March 6, 2017
The Educational Theatre Association has launched the Advocacy Leadership Network (ALN), a three-year pilot project designed to train and empower adult members in grassroots advocacy efforts on behalf of theatre and other arts education. The ALN pilot will select representatives from up to ten states per year for three years in a competitive process managed by EdTA Director of Educational Policy James Palmarini. The 2017 representatives convened in their first webinar in February, with an open discussion about issues, legislation, and policies affecting theatre and other arts education in their states. The group will continue to meet monthly throughout the year via webinar, and in person every April.
According to Palmarini, 18 EdTA members applied to represent their states as part of the inaugural ALN group. Members were selected based on their experience, knowledge, and interest in national, state, and local arts education advocacy. “The idea is to add ten new states and representatives annually,” Palmarini said.
The class of 2017 Advocacy Leadership Network representatives are:
- Anthony Cimino-Johnson, Rock Ridge High School, Ashburn, Virginia.
- Michael Daehn, Ball State University, Muncie, Indiana.
- Helen Duranleau-Brennan, Davenport, Iowa.
- Michael Fisher, Academy of Arts and Academics, Springfield, Oregon.
- Shannon Horn, Pinewood Preparatory School, Goose Creek, South Carolina.
- Alison Johnson, Santa Fe High School, Whittier, California.
- Jennifer Morgan-Beuchat, Leavenworth, Kansas.
- Mallory Nonnemaker, Dawson County High School, Cleveland, Georgia.
- Zachary Schneider, Natrona County High School, Casper, Wyoming.
- Teri Turner, Smith-Cotton High School, Sedalia, Missouri.
EdTA Executive Director Julie Cohen Theobald said that the establishment of the ALN was an important next step in the organization’s efforts to support the advocacy efforts of members. “It’s a fundamental part of our mission to influence public opinion as to the value of theatre education and there is no better way to do that than to have our teachers on the front lines in state houses and school board meetings throughout the country.”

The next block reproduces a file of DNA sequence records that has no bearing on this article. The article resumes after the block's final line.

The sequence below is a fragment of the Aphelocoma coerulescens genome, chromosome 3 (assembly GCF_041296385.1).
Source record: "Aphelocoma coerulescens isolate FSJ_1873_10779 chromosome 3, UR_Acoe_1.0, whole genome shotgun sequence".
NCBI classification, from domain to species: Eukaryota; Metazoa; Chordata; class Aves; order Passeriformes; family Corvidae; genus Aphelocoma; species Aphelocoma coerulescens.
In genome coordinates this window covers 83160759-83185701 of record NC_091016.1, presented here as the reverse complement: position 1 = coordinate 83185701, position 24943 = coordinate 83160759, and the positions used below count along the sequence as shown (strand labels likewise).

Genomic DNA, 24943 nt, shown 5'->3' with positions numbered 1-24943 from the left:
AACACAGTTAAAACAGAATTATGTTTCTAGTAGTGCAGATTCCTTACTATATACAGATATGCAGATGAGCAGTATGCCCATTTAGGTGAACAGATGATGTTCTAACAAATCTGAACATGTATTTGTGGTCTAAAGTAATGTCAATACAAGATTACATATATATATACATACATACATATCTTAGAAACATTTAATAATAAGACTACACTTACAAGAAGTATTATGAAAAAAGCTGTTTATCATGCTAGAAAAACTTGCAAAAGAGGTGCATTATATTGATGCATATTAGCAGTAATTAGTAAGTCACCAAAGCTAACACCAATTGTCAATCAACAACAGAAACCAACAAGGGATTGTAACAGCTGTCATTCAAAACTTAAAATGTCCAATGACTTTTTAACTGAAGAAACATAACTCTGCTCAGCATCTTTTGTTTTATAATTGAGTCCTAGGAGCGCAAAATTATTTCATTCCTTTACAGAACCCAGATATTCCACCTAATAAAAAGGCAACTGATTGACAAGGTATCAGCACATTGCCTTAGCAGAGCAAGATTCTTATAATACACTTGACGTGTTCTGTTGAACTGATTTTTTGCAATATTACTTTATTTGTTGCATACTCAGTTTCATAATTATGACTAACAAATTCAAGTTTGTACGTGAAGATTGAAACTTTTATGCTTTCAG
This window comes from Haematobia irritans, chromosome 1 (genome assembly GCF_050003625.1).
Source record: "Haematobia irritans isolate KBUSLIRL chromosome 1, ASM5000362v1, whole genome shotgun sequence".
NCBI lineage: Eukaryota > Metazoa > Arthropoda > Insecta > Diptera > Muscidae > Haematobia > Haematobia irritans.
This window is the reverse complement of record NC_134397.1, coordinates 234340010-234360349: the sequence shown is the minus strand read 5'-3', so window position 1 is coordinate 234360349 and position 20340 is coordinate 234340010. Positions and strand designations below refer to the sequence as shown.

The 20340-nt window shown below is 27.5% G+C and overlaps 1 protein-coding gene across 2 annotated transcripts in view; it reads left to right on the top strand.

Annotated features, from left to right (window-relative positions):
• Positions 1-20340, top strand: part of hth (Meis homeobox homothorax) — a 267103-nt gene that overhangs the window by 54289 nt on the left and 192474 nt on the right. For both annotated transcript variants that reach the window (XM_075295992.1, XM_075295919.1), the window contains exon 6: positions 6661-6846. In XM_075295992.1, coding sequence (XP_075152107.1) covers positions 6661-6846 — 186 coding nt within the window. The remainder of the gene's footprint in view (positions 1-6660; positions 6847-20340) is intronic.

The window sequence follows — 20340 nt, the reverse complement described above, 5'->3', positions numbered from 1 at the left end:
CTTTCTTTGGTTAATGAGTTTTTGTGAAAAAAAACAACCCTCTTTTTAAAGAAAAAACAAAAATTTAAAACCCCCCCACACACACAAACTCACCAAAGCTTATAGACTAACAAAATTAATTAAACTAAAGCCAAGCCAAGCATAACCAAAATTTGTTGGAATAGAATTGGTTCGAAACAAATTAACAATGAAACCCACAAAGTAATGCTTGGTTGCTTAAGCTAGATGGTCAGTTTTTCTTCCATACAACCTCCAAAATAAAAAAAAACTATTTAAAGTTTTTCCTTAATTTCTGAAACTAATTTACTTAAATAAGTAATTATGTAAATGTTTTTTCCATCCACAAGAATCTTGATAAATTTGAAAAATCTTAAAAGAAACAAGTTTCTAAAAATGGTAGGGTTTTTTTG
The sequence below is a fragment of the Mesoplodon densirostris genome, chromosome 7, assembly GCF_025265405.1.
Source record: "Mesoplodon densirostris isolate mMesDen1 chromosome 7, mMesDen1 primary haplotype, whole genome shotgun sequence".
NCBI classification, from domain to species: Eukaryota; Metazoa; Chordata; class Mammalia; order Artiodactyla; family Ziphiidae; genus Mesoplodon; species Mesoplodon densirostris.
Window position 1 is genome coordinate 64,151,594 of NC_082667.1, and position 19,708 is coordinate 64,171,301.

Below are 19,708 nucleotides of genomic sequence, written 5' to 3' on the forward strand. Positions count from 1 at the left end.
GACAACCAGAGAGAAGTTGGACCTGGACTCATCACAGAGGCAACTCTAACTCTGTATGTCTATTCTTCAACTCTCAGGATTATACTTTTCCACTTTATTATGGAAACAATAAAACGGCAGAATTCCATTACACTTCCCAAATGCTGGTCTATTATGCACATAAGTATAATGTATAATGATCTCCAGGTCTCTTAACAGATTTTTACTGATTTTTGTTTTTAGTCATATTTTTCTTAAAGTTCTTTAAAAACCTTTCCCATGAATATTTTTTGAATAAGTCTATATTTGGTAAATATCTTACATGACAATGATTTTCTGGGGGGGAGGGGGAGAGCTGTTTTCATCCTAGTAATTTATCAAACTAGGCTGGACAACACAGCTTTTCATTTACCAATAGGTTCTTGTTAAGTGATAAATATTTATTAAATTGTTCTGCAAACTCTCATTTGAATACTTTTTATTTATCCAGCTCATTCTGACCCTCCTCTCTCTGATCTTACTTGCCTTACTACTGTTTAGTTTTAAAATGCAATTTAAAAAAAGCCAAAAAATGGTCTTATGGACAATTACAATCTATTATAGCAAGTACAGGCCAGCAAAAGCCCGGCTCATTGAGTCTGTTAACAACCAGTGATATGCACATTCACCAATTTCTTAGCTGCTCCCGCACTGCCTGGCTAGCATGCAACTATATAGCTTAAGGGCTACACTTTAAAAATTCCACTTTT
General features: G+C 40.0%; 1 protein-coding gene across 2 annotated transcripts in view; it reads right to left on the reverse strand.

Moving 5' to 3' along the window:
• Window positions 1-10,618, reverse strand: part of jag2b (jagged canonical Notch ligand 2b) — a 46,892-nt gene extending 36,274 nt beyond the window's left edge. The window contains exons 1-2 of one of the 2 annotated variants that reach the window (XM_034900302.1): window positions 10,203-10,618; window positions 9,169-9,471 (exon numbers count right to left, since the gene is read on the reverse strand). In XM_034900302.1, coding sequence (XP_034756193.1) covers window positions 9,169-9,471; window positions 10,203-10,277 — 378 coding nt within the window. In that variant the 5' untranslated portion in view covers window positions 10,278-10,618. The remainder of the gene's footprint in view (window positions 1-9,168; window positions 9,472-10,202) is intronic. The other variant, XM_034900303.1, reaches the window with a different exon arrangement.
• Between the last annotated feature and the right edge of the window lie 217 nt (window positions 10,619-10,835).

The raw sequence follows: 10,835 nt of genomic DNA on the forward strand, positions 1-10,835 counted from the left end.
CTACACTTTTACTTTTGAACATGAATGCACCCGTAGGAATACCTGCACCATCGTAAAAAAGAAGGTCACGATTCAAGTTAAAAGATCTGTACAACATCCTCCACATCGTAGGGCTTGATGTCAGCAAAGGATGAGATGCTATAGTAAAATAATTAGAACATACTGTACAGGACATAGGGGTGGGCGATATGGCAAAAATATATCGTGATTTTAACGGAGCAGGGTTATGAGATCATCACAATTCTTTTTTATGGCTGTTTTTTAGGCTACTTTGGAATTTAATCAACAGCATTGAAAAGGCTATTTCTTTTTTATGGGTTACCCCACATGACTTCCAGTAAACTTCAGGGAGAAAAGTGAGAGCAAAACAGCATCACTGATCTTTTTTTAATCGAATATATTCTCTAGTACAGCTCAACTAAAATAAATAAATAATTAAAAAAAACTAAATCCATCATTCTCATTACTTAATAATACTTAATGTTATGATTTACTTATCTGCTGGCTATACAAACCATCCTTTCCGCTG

The pilot’s creation was prompted by the 2015 passage of the Every Student Succeeds Act (ESSA), the federal education law that signaled a new era in public education. The law calls for a renewed ownership of state and district decision makers to determine how and what education is delivered to their K-12 students. While the arts are included in the law’s language regarding “well-rounded subject areas” that must be addressed in state plans, theatre,unlike music, is not specifically identified within ESSA.
“If we want to be at the table of discussions regarding the curricular, staffing, infrastructure and other needs of theatre education, we need to educate and activate our state-based leadership in how to advocate on behalf of theatre education in their schools,” said Palmarini. He added that there are a broad range of issues that the ALN and other advocates need to be monitoring—standards adoption, certification, career and technical education, teacher evaluation, and data tracking of student participation, for example—that could impact access to theatre education in the coming years.
“Ultimately the goal would be for every EdTA chapter to have an ALN representative,” Palmarini continued. “We know there is great advocacy going on in our states and districts on behalf of theatre education. The mission of the Advocacy Leadership Network is to strengthen our collective impact by having representatives share their advocacy successes and challenges so that members can learn and model from one another.”